3-minute rule:  The pastor concludes the service with a reminder to the congregation of the “three minute rule.”  For newcomers, the pastor reviews the rules: “No one is allowed to speak to anyone they know for the first three minutes at the conclusion of the service.

Greeting time at the end of the service:  Some creative churches have moved the greeting time to the last event of the service.  After the final prayer, people are encouraged to greet their neighbor.  This makes it easier to continue a conversation that isn't abruptly cut short by the next event in the service.  Some churches give even more encouragement in the post-service conversation by suggesting a discussion question to ask the person next to them, like “What is your favorite flower…or food?” “Where were you born?” or some other question that facilitates a more extended conversation after the service

How friendly is your church?  How many newcomers are spoken to for an extended time by regular attendees?  The more conversations take place with first-time guests, the more your church will be viewed as friendly . . . and the more guests will return for a second and third visit.

Note: Adapted from What Every Pastor Should Know: 101 Indispensable Rules of Thumb for Leading Your Church (Baker Books April 2013), by Gary L. McIntosh and Charles Arn. Now available from your local book store or online from your favorite distributor.

Comments

  • Tim May. 5, 2013 at 9:01 PM

    I find it interesting that God's people are supposed to gather each week and line up in rows for zero mutual verbal expression of truth or testimony to each other but as soon as the "service" is over, they are to be in top gear to see needs and speak truth and do relationship. It is very convenient and comfortable to have zero responsibility for truth and relationship during worship time, but it should be no surprise at how difficult it is to reverse from zero responsibility and capability to 100% at the amen at the end. Isn't the real solution a systemic shift to be in line with what God has designed His people to do in "not forsaking assembly". Let's go beyond tweaking our meetings to core transformation so all the saints will grow to the full stature of Christ.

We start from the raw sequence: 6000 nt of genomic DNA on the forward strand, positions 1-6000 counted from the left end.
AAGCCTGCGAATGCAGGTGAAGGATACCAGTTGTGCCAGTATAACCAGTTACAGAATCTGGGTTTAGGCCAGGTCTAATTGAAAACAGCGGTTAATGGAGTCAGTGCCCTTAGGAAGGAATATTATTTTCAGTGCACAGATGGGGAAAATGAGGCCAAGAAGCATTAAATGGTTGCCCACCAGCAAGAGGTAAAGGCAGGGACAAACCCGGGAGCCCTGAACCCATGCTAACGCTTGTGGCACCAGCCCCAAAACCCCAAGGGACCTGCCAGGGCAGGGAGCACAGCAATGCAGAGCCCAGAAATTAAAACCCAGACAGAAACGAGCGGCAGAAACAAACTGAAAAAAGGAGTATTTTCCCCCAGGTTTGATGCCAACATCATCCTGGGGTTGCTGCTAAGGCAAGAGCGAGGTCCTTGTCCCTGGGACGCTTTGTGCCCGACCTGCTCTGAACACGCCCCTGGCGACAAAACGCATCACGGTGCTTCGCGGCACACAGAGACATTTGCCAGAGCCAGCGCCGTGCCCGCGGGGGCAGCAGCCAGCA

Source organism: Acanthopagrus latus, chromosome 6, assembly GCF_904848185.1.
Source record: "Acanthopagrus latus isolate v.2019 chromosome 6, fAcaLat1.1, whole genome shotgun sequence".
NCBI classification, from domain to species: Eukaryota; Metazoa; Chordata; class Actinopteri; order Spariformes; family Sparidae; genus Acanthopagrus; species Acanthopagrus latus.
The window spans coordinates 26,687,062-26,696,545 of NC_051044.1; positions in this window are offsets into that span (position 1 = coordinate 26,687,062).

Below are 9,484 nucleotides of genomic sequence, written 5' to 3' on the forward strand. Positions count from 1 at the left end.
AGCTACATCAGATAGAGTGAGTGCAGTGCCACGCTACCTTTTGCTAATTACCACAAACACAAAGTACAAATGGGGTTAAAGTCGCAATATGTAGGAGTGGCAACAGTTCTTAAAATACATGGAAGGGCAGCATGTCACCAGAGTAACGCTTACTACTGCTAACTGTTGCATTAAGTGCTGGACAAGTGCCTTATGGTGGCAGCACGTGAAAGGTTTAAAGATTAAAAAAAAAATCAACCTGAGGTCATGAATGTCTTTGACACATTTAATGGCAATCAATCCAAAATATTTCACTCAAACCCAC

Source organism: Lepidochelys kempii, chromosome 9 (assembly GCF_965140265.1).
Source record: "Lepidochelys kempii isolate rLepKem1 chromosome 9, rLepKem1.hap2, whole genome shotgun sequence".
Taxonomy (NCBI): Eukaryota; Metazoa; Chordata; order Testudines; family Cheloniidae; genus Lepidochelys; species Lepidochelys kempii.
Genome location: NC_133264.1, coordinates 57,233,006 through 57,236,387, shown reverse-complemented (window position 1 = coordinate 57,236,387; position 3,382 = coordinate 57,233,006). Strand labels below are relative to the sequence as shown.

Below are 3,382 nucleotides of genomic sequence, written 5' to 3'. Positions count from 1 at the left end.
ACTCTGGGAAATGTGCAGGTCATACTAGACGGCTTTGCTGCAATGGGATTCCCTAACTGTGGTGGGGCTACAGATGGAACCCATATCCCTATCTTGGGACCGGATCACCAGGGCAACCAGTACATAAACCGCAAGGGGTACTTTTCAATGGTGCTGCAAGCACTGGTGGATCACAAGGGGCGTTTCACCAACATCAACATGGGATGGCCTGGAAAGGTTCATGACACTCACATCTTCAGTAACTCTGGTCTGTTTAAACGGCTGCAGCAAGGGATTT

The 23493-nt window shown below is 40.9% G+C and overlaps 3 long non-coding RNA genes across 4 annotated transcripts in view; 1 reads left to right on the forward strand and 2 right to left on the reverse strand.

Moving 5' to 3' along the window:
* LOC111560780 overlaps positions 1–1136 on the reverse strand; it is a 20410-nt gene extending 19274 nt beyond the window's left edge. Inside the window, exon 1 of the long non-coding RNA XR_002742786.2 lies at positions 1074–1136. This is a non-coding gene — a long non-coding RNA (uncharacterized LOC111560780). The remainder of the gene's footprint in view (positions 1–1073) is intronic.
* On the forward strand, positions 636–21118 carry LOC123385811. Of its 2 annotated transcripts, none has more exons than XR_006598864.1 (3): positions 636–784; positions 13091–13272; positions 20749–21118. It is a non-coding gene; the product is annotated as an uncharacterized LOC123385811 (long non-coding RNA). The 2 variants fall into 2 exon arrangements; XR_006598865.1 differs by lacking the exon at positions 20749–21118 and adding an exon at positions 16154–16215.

• Eric Wakeling May. 6, 2013 at 10:37 AM

    Tim - I don't believe that "church" is the 75 or 90 minutes that a "service" is being conducted. It's the life of the body together both internally and externally. I don't think there's anything wrong with encouraging people to both give and receive during a service in one particular way and then shepherd them to give and receive in a different sort of way outside the "service." Too often people expect "church" to take place during a service when it really takes place every hour of every day - before and after the service, during a home group, during a service opportunity in the community, at work or school talking with friends, at a party at someone's home or at the soccer field on a Saturday morning.

    Let's keep tweaking our meetings and have core transformation outside of those meetings.

  • Doranna Cooper May. 6, 2013 at 3:18 PM

    I so agree about greeting after the service, I have been "in" church for 70 years and found that after the service was when I had time to learn names, etc. Also didn't feel rushed and had time to introduce them to other members that usually had something in common with them.